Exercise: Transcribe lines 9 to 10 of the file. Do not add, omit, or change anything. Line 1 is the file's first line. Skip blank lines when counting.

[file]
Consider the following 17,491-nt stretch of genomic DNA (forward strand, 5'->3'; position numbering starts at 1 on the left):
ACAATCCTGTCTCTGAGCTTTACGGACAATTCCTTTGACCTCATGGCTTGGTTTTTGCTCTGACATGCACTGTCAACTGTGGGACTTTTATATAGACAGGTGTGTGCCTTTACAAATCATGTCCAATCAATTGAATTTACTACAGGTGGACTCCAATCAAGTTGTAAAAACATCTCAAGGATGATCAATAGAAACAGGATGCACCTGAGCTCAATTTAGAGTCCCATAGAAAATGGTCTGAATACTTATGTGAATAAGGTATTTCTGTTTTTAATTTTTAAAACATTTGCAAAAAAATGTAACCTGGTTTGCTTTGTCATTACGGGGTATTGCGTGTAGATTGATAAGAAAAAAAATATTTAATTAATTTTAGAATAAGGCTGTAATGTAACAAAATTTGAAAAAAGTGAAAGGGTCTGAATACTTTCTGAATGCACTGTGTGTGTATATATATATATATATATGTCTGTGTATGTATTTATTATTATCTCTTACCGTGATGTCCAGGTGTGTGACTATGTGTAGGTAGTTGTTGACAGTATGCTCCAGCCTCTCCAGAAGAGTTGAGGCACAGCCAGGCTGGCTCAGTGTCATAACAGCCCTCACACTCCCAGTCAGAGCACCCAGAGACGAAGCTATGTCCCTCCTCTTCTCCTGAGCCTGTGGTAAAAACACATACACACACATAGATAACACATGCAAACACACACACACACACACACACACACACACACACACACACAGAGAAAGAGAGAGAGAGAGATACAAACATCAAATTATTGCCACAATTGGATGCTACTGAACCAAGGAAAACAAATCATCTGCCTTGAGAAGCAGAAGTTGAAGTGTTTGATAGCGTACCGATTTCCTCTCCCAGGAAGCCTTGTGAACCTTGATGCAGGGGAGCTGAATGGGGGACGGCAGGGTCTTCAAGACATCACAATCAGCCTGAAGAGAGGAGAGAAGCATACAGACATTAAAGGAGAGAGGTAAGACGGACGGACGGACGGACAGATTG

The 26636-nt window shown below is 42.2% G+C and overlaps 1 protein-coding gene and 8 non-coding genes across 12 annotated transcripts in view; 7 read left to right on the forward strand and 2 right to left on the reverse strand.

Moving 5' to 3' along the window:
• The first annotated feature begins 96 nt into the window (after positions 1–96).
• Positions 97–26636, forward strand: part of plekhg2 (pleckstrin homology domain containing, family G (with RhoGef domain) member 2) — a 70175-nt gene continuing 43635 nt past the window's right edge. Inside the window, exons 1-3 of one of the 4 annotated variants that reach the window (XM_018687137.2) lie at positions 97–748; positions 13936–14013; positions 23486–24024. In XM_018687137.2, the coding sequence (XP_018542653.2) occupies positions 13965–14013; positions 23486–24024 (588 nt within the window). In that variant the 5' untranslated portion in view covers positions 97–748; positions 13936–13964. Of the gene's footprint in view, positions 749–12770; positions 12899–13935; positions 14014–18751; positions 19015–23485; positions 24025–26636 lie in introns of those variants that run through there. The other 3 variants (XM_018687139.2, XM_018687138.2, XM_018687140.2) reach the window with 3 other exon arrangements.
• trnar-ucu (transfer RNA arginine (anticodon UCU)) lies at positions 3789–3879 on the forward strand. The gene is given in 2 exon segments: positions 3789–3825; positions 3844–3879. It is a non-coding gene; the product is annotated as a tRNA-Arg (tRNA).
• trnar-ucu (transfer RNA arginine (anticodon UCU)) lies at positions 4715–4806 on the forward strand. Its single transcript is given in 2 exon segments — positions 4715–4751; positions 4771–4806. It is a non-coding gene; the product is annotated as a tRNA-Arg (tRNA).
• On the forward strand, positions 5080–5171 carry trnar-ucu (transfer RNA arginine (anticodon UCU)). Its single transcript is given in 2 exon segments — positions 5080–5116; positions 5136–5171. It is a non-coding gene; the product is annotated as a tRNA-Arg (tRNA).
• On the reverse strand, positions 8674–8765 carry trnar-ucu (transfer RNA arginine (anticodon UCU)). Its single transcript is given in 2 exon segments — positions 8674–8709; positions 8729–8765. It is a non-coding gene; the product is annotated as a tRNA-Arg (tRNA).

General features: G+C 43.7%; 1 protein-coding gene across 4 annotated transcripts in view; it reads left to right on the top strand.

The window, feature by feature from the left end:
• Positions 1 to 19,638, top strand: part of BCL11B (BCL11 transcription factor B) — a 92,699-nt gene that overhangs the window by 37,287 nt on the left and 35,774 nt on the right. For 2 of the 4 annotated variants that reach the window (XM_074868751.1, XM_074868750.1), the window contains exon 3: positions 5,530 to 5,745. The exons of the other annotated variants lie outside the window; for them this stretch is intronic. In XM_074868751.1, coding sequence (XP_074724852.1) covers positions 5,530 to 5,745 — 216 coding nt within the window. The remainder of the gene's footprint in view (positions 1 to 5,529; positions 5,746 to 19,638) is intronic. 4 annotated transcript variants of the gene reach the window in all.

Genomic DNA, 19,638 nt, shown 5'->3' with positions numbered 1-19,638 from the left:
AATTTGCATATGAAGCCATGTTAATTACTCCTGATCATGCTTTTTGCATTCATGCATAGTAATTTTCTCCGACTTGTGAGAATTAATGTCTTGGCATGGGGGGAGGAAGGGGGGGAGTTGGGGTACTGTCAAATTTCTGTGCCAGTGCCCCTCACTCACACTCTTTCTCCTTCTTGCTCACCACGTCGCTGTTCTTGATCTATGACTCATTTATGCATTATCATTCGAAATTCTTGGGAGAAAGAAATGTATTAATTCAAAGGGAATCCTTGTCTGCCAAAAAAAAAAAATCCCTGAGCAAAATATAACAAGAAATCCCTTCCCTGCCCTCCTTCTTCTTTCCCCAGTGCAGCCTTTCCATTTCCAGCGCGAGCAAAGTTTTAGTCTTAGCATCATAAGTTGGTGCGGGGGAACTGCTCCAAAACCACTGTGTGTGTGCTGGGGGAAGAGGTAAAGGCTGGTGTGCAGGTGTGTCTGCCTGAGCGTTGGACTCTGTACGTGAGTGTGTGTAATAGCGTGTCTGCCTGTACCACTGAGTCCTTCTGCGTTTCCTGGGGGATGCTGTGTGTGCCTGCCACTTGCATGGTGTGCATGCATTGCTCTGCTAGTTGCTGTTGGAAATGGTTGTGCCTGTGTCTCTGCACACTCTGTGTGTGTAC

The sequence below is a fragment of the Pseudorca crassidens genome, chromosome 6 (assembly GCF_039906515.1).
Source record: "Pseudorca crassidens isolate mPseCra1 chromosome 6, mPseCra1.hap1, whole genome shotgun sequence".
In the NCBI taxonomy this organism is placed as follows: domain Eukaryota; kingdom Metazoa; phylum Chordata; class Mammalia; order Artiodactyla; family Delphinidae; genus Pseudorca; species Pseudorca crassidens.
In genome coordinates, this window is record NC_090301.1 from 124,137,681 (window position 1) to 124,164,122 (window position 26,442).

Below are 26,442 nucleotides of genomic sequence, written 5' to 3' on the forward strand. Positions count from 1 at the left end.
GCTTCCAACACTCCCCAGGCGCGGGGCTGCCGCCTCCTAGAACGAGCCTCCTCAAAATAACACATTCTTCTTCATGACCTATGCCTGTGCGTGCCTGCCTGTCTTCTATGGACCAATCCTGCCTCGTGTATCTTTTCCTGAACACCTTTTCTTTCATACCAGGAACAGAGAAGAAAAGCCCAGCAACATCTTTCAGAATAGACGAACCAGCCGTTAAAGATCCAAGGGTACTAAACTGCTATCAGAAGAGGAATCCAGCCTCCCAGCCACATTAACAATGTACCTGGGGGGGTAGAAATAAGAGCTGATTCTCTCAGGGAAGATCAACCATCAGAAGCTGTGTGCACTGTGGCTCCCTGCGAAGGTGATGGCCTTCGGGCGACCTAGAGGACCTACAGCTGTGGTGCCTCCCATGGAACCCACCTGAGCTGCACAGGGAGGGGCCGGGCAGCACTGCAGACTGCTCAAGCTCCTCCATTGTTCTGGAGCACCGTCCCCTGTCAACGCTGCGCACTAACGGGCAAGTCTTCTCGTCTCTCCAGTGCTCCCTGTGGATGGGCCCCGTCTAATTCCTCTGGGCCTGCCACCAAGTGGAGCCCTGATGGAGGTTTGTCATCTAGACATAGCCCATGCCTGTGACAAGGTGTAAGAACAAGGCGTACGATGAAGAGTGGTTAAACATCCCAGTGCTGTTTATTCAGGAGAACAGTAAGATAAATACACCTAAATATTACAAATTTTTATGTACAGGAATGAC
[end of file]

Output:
• On the forward strand, positions 5080–5171 carry trnar-ucu (transfer RNA arginine (anticodon UCU)). Its single transcript is given in 2 exon segments — positions 5080–5116; positions 5136–5171. It is a non-coding gene; the product is annotated as a tRNA-Arg (tRNA).
• On the reverse strand, positions 8674–8765 carry trnar-ucu (transfer RNA arginine (anticodon UCU)). Its single transcript is given in 2 exon segments — positions 8674–8709; positions 8729–8765. It is a non-coding gene; the product is annotated as a tRNA-Arg (tRNA).